Berkshire Profit Jumps to $3.1 Billion on Derivatives
The profit increase, Berkshire’s third straight, helps rebuild a cash pile that diminished since 2007 as Buffett invested in financial firms bruised by the recession. Companies including Goldman Sachs Group Inc. that turned to Buffett for funding are now paying Berkshire interest of 10 percent or more. The shopping spree culminated with the November agreement to buy railroad Burlington Northern Santa Fe for $27 billion.
“We’ve put a lot of money to work during the chaos of the last two years,” Buffett said in his annual letter to shareholders today. “It’s been an ideal period for investors: A climate of fear is their best friend.”
Berkshire had net income of $8.06 billion for all of 2009, a 61 percent increase from the year before. Rising stock prices helped boost book value to $131.1 billion, a 4 percent increase since Sept. 30. The figure gained about 20 percent from the end of 2008.
Buffett typically highlights book value, the measure of assets minus liabilities, in the first sentence of his annual letter to shareholders. In his “owner’s manual” for Berkshire shareholders, Buffett says he considers the figure to be the best objective measure of a company’s success.
Derivatives added $1.05 billion to earnings in the quarter, compared with a loss of $4.61 billion a year earlier after the collapse of Lehman Brothers Holdings Inc. Liabilities on Buffett’s so-called equity-index puts narrow when four stock indexes, including the Standard & Poor’s 500, climb closer to the levels they were at when Buffett made the deals near the market’s peak in 2006 and 2007.
Berkshire’s own stock has gained 52 percent in the past year as derivatives rebounded and the value of the firm’s top stocks rose. The Class A shares closed yesterday at $119,800, their highest since Oct. 21, 2008.
The 20 largest holdings in its U.S. portfolio all increased in the past 12 months. Coca-Cola Co., Berkshire’s top holding, climbed 29 percent. Wells Fargo & Co. doubled and American Express Co. tripled. The U.S. portfolio was valued at $57.9 billion at Dec. 31, a 12 percent rise from a year earlier.
The NetJets unit, which leases planes to corporate customers and individuals, posted a $180 million pretax loss for the quarter, bringing the full-year deficit to $711 million on asset writedowns and the cost of cutting staff.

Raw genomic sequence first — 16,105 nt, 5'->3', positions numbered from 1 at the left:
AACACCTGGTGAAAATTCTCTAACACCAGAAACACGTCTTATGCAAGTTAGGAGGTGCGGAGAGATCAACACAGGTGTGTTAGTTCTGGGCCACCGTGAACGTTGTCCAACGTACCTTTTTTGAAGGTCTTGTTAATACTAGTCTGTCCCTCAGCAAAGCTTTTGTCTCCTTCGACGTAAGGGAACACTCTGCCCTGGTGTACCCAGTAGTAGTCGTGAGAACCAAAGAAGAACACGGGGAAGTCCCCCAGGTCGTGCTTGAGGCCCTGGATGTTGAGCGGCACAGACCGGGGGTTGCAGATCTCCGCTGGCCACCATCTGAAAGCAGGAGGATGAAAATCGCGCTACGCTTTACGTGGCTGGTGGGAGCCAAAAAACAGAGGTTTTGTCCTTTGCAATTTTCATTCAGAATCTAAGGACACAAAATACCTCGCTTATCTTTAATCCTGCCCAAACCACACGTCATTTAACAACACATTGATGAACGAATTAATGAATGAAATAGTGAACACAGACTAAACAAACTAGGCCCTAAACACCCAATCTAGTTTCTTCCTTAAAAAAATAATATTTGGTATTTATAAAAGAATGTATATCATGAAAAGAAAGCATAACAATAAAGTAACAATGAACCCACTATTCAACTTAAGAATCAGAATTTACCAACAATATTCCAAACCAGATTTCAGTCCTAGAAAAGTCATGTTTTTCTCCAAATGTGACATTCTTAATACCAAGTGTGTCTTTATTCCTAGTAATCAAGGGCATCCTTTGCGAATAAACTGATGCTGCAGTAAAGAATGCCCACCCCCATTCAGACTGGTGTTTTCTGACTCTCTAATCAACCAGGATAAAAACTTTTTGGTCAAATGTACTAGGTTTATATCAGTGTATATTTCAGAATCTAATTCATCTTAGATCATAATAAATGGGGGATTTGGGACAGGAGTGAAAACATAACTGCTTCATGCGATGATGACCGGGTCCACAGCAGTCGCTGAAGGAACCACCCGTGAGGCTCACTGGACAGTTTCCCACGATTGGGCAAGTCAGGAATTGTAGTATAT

“NetJets is likely to operate at a profit in 2010, assuming there is no further deterioration in the U.S. economy or negative actions directed at the ownership of private aircraft,” Berkshire said in today’s report. The unit earned $213 million in 2008.
Buffett added a $2.6 billion investment in Swiss Reinsurance Co., completed in March, to a portfolio of financing deals that he struck during the credit freeze as other investors were withholding funds. The Swiss Re transaction pays a 12 percent coupon, while Berkshire gets 10 percent annually on its $5 billion injection in Goldman Sachs and its $3 billion of preferred shares in General Electric Co.
Berkshire joined the S&P this month after completing the takeover of Fort Worth, Texas-based Burlington Northern. The move prompted managers of funds that attempt to recreate the returns of the index to add Buffett’s company to their portfolios.
Buffett cut jobs and reshuffled managers at Berkshire’s operating companies last year as retail and industrial demand suffered in the recession. He replaced the CEOs of NetJets, the luxury flight provider, and jeweler Helzberg Diamond Shops Inc. This month, Berkshire reported its workforce fell by 9.8 percent since the end of 2008 to 222,000 employees.
Buffett was stripped of his final AAA credit grade from a major rating firm this month when Standard & Poor’s downgraded Berkshire. The cut, which followed reductions last year by Fitch Ratings and Moody’s Investors Service, came as Berkshire neared the completion of the Burlington Northern takeover.